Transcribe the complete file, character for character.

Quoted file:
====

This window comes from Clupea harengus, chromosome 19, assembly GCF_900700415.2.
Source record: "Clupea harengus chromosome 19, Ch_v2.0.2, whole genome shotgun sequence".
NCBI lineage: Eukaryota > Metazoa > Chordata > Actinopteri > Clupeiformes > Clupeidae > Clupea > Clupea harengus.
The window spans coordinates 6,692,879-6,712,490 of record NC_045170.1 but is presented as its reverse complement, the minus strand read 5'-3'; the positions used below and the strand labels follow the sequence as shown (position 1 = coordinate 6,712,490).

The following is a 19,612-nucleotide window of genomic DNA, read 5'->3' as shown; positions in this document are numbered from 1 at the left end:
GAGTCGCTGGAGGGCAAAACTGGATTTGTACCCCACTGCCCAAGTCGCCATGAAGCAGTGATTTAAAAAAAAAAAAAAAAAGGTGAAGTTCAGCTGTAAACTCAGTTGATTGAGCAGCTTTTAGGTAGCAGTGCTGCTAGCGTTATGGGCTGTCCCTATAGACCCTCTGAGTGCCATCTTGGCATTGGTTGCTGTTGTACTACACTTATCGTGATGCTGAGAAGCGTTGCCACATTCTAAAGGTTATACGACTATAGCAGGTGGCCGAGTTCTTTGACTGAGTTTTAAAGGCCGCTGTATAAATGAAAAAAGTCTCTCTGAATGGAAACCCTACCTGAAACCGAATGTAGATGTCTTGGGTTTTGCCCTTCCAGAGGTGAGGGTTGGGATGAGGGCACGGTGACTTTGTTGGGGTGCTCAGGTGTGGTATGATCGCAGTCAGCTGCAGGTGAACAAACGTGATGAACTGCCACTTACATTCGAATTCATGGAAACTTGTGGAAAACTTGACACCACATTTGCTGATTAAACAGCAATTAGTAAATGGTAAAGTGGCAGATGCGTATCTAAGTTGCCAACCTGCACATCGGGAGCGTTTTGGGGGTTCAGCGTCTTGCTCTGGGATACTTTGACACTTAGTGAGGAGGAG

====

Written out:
This window comes from Clupea harengus, chromosome 19, assembly GCF_900700415.2.
Source record: "Clupea harengus chromosome 19, Ch_v2.0.2, whole genome shotgun sequence".
NCBI lineage: Eukaryota > Metazoa > Chordata > Actinopteri > Clupeiformes > Clupeidae > Clupea > Clupea harengus.
The window spans coordinates 6,692,879-6,712,490 of record NC_045170.1 but is presented as its reverse complement, the minus strand read 5'-3'; the positions used below and the strand labels follow the sequence as shown (position 1 = coordinate 6,712,490).

The following is a 19,612-nucleotide window of genomic DNA, read 5'->3' as shown; positions in this document are numbered from 1 at the left end:
GAGTCGCTGGAGGGCAAAACTGGATTTGTACCCCACTGCCCAAGTCGCCATGAAGCAGTGATTTAAAAAAAAAAAAAAAAAGGTGAAGTTCAGCTGTAAACTCAGTTGATTGAGCAGCTTTTAGGTAGCAGTGCTGCTAGCGTTATGGGCTGTCCCTATAGACCCTCTGAGTGCCATCTTGGCATTGGTTGCTGTTGTACTACACTTATCGTGATGCTGAGAAGCGTTGCCACATTCTAAAGGTTATACGACTATAGCAGGTGGCCGAGTTCTTTGACTGAGTTTTAAAGGCCGCTGTATAAATGAAAAAAGTCTCTCTGAATGGAAACCCTACCTGAAACCGAATGTAGATGTCTTGGGTTTTGCCCTTCCAGAGGTGAGGGTTGGGATGAGGGCACGGTGACTTTGTTGGGGTGCTCAGGTGTGGTATGATCGCAGTCAGCTGCAGGTGAACAAACGTGATGAACTGCCACTTACATTCGAATTCATGGAAACTTGTGGAAAACTTGACACCACATTTGCTGATTAAACAGCAATTAGTAAATGGTAAAGTGGCAGATGCGTATCTAAGTTGCCAACCTGCACATCGGGAGCGTTTTGGGGGTTCAGCGTCTTGCTCTGGGATACTTTGACACTTAGTGAGGAGGAG